Friday, May 04, 2007

It makes me SADD, and now really MADD

What is a hero?

A hero is a firefighter who charges up smoky steps in a burning high rise office tower on 9/11.
A hero is a soldier who defends her country.
A hero is a police officer who goes the extra mile and notices that the beat-up white Nisson truck looks like the one described in a child-abduction case, and a hero is the boy who noticed every detail of that truck and gave a statement to police.

Hell, a hero is even a type of sandwich.

A hero is most definitely not a baseball player who gets drunk (and possibly stoned), speeds and kills himself when he smashes into the back of a tow truck that has flashing red and yellow lights.

I realize that the death of a loved one/dear friend/teammate is hard to bear. I understand that those he left behind are in pain and will grieve for a long time, if not forever.

What I do not want to do is sugarcoat what he did.

Was he a great guy? I'm sure he was. Fun, a prankster, caring, loving. All that stuff and more.

Was he also a drunk driver who imperiled everyone on the road that night, and given the evidence, on probably many other nights? You bet your bippy.

I was a staunch member of Students Against Drunk Driving in high school, and the feelings I had then about drunk drivers hasn't diminished, but instead has only increased as I've grown older and become more and more aware of the fragility of life.

The stupidity of the act astounds me. Everyone, and I mean everyone, has alternatives to drinking and driving. The easiest one being, OMG it's such a novel concept, don't drink at all when you know you have to drive. Really, are a few beers worth your life? Is alcohol that important to you, that you'd risk your life (and other's) for it? If so, then you've got even bigger issues.

I'm one of those people who has no tolerance for drunk drivers. I still haven't quite forgiven Tony LaRussa for doing it, and I sure as hell won't stand and cheer for Leonard Little, no matter how many sacks he has in a game. What message are we sending to our children? "Drinking and driving is bad. Don't do it. Unless, of course, you're a big sports star. Then it's okay. Just be careful. But even if you kill someone, no biggie, you can still have your big fancy sports career and make tons of money and stuff. You'll just wind up in the papers a lot more."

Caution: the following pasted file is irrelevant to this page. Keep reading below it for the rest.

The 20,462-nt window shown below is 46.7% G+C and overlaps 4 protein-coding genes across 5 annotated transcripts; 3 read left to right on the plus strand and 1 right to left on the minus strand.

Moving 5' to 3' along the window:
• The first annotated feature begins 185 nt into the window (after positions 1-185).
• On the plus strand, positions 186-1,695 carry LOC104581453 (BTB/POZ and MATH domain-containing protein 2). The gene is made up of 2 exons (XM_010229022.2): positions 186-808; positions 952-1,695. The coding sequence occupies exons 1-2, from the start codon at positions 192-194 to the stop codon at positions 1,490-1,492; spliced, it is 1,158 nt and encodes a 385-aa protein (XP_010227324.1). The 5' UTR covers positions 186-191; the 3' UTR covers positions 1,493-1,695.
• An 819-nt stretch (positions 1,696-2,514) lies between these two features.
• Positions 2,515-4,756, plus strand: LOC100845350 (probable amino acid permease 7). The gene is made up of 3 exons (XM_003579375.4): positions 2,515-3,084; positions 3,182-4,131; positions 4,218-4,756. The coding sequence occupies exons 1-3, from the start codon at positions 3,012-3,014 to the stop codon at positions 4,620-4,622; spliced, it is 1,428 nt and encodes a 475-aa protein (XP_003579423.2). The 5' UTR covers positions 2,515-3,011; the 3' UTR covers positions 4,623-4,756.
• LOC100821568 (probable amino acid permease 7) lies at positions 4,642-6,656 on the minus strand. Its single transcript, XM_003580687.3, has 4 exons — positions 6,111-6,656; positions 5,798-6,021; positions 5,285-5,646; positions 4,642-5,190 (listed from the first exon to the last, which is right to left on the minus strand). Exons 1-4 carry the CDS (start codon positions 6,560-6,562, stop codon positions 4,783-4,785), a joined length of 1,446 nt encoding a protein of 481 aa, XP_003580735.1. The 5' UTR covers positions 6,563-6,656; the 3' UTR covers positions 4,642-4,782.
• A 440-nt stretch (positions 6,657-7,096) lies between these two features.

Little was found driving under the influence a few years after he killed a woman in downtown St. Louis. Anything happen? Nope. Not a damn thing. I'm outraged for the woman's family, because they not only had to lose her, they have to see him placed on the almighty pedestal of sports and revered by Rams fans here in their own town. And allowed to do exactly what he did when he killed her. I think I'd have to move away.

So, yeah, the death of Josh Hancock is a horrible tragedy, and my heart goes out to his family, friends and teammates. I thank God that he didn't kill anyone else when he killed himself. But I damn sure will not place him on a pedestal and consider him a hero or an idol. His service yesterday was a media circus and it should not have been. If one of my family members had done that, I'd be carrying a heavy load of embarrassment along with my grief. What does it say about our society when we revere people who drink, drive and kill themselves?


Blogger a.k.a. Zooomabooma said...

You forgot -- talking on the cell phone while driving. That alone could have gotten him just as dead. Yes, it is true and as an EMT I've seen it with my own two eyes... talking on the phone while driving *can* be just as dangerous as drunk (or overly tired) driving... add talking on the cell phone with being wasted and that's just a decapitation waiting to happen. It's sad and you're right, he's no hero... but maybe in a way he can be if his death can prevent others.

12:18 PM  
Anonymous Anonymous said...

AMEN, SISTER! And why do we not hold accountable the people who knew he was incapacitated and yet let him leave anyway. I think they need to think long and hard about their decision that night,too.

2:06 PM  

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